Academic journal article The Hastings Center Report

Minds and Hearts: Priorities in Mental Health Services

Academic journal article The Hastings Center Report

Minds and Hearts: Priorities in Mental Health Services

Article excerpt

To care for people with mental illness is to live in a world of inescapable misfortune and tragic choices. Mental illness strikes with a random yet pandemic quality, producing at its worst nightmarish hallucinations, crippling paranoia, unrelenting depression, a choking sense of panic, and uncontrollable obsession - and even in its milder manifestations it produces many other oppressions. Approximately one in three Americans will experience some form of mental disorder at some point in their lives, and according to one estimate, one in every 6.4 adults is currently suffering from some form of mental illness.[1] This figure comes to 41.2 million people and climbs higher if substance abuse is included. A significant number of these - more than 1.7 million Americans - suffers from a persistent and severely disabling condition, such as schizophrenia. The costs of caring for these patients and those whose illness is episodic, curable, or only mildly debilitating have reached $136.1 billion per year.

As if the tragedy of illness were not pain enough - for individuals with mental illness, their families, and the community - as a society we face additional pain as we are pressured to choose which ill people we will treat and with what services. As health care reform moves forward with the aim of providing affordable, appropriate health care that is available to all, there will be pressure to examine whether any health services are less important or dispensable than others. It is unlikely that mental health will escape scrutiny. Indeed, one of the most serious issues that will have to be faced by the mental health community is how it can participate in the health planning process.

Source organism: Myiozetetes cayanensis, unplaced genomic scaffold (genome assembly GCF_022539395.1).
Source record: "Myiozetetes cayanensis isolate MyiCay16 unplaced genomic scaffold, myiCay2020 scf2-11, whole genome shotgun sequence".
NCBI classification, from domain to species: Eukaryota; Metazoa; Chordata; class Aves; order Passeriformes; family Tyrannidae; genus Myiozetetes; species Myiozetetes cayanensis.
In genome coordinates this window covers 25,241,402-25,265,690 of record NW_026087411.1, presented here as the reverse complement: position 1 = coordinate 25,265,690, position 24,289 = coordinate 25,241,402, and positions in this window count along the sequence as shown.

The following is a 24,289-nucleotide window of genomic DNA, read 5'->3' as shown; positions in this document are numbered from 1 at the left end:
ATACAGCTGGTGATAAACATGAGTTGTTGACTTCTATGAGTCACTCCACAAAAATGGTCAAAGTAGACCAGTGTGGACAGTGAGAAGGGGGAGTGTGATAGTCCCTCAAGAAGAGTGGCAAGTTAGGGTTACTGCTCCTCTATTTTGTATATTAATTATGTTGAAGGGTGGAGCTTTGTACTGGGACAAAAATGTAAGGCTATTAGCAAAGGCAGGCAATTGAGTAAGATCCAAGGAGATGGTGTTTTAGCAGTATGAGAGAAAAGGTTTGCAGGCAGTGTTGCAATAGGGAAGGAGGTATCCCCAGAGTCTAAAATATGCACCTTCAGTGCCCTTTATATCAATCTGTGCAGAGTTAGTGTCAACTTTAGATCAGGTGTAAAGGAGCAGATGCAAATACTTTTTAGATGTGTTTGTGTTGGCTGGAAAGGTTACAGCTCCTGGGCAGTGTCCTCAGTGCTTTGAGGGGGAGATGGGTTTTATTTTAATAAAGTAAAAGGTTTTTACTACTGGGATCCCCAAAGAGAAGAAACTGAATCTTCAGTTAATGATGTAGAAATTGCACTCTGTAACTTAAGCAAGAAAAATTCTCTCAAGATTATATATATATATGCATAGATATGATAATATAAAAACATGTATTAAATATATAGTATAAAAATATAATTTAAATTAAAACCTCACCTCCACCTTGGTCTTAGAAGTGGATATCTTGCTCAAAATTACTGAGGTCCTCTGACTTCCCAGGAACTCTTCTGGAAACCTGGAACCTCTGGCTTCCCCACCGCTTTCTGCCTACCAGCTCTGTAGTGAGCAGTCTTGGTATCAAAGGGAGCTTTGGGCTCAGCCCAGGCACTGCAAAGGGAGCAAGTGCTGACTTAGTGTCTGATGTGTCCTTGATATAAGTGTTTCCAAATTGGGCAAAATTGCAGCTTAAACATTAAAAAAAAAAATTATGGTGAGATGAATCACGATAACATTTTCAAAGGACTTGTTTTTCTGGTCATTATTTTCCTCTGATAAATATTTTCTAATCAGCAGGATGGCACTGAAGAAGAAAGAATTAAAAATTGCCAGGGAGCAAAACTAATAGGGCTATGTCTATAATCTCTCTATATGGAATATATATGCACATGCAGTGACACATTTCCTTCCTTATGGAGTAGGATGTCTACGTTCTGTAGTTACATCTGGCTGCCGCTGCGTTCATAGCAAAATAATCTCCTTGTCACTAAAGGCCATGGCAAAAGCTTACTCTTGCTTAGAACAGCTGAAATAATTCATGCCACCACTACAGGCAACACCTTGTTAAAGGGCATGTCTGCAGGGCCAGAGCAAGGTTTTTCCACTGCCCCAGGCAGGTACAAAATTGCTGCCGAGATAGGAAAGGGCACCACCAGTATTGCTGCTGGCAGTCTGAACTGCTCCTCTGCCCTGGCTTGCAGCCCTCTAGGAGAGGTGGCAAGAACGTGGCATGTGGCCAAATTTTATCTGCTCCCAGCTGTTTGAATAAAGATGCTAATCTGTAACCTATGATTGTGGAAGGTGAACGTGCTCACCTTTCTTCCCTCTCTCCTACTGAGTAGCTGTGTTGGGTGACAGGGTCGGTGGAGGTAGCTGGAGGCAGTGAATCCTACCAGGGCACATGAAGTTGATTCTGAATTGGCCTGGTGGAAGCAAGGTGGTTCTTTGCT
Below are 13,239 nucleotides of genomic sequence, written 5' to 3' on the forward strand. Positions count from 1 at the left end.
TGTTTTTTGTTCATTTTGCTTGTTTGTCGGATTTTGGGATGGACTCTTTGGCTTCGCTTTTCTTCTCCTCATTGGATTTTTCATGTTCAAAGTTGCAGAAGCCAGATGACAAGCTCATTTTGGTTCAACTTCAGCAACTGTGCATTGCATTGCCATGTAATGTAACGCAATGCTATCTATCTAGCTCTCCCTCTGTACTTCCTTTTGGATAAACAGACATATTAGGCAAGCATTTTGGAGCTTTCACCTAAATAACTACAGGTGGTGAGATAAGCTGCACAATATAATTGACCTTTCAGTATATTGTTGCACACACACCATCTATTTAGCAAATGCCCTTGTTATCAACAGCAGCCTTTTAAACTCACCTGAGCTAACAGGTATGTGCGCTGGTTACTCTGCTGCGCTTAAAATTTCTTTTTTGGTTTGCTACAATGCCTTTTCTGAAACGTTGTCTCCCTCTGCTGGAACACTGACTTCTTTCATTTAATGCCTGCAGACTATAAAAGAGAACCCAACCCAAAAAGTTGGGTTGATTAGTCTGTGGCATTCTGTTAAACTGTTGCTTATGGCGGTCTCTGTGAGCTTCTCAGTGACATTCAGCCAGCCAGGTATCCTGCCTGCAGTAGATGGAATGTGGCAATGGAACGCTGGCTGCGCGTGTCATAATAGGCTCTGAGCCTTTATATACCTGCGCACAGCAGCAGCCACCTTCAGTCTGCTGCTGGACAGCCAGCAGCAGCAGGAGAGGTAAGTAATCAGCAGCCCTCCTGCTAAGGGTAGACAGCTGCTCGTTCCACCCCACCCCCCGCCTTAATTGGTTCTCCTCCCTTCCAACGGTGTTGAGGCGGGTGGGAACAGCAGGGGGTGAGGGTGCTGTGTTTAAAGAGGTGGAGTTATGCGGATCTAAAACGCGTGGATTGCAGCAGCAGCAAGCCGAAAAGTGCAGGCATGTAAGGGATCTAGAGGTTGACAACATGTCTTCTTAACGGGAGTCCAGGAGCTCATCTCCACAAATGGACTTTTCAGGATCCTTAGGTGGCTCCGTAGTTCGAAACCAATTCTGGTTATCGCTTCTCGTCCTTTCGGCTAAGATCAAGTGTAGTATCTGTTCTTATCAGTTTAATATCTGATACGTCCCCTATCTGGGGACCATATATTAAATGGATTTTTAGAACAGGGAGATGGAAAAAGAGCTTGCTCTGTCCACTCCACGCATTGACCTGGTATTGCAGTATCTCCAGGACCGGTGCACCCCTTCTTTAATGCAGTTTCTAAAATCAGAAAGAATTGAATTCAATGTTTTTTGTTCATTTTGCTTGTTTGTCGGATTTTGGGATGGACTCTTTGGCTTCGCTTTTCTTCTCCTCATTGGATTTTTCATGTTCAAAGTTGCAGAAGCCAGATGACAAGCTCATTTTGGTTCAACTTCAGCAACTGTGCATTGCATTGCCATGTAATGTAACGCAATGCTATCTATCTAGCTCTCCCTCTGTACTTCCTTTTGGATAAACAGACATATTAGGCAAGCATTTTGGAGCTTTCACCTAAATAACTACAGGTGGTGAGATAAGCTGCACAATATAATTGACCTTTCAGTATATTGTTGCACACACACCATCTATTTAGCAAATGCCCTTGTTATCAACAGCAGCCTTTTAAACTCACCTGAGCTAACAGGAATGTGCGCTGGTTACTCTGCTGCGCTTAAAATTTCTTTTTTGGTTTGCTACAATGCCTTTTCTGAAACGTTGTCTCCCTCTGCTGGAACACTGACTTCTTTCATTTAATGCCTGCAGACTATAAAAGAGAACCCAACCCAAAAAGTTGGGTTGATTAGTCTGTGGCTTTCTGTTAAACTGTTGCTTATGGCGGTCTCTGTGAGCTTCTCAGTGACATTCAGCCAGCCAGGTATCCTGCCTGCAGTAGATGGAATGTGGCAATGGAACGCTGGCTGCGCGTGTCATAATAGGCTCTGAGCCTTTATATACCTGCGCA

Given the past and present dismal plight of mental health services, both its patients and its providers have good reason to be concerned about reform. Historically, mental health services have not received the same support as physical health.[2] private and public funding permit "carve outs" in mental health coverage that provide fewer benefits than those allowed for physical health. Private insurance customarily restricts mental health benefits more stringently, setting caps on numbers of hospital days or outpatient visits, or imposing annual or lifetime dollar limits for mental health services.[3]

Insurance policies, for example, typically limit hospital care for persons

with mental illness to thirty days a year, according to a 1991 survey of employer-provided coverage conducted by the Health Insurance Association of America. While 99 percent of insured individuals have private coverage for inpatient mental health care, in only 37 percent of these cases is the mental health coverage' equivalent to that for other illnesses.[4] The same is true for outpatient care: although 98 percent of persons with private insurance are covered for outpatient mental health benefits, only 3 percent have coverage equivalent to that for other illnesses. Psychotherapy sessions are generally limited to ninety visits a year with a 50 percent copayment. Health maintenance organizations (HMOs) customarily restrict therapy to thirty sessions a year with a 50 percent copayment.[5] Spending caps (lifetime or annual) limit coverage of disorders such as schizophrenia, bipolar disorder, and autism because of the presumed high cost of treatment and uncertainty of successful outcomes. Unfortunately, mandates generally provide uniform limits on services without regard to the severity of the condition or the effectiveness of the treatment.[5] The public system's provision of care is not much better. With strained, if not reduced budgets, and fragmentation in services among levels of government, those in need of mental health care are often either stricken from the rolls or simply fall through the cracks of a highly fragmented system. In a word, mental health continues to be the poor stepchild of the health care delivery system. As someone once quipped, mental health care is more likely to be a "plea for service" than "fee for service. …

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